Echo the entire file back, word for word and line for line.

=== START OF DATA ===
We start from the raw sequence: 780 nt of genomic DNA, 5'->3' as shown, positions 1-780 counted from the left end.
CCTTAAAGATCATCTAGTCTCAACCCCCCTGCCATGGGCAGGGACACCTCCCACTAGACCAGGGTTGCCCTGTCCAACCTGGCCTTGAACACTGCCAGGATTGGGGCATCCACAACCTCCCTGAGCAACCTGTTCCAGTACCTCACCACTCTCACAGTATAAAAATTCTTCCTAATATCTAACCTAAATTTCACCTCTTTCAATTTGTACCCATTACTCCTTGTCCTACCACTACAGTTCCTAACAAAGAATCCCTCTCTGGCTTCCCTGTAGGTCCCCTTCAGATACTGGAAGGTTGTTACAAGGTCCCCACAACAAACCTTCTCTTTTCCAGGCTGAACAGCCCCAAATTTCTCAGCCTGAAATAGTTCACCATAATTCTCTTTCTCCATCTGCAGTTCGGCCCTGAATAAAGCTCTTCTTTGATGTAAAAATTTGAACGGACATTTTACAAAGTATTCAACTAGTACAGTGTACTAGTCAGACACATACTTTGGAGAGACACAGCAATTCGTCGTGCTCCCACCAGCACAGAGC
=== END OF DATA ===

We start from the raw sequence: 780 nt of genomic DNA, 5'->3' as shown, positions 1-780 counted from the left end.
CCTTAAAGATCATCTAGTCTCAACCCCCCTGCCATGGGCAGGGACACCTCCCACTAGACCAGGGTTGCCCTGTCCAACCTGGCCTTGAACACTGCCAGGATTGGGGCATCCACAACCTCCCTGAGCAACCTGTTCCAGTACCTCACCACTCTCACAGTATAAAAATTCTTCCTAATATCTAACCTAAATTTCACCTCTTTCAATTTGTACCCATTACTCCTTGTCCTACCACTACAGTTCCTAACAAAGAATCCCTCTCTGGCTTCCCTGTAGGTCCCCTTCAGATACTGGAAGGTTGTTACAAGGTCCCCACAACAAACCTTCTCTTTTCCAGGCTGAACAGCCCCAAATTTCTCAGCCTGAAATAGTTCACCATAATTCTCTTTCTCCATCTGCAGTTCGGCCCTGAATAAAGCTCTTCTTTGATGTAAAAATTTGAACGGACATTTTACAAAGTATTCAACTAGTACAGTGTACTAGTCAGACACATACTTTGGAGAGACACAGCAATTCGTCGTGCTCCCACCAGCACAGAGC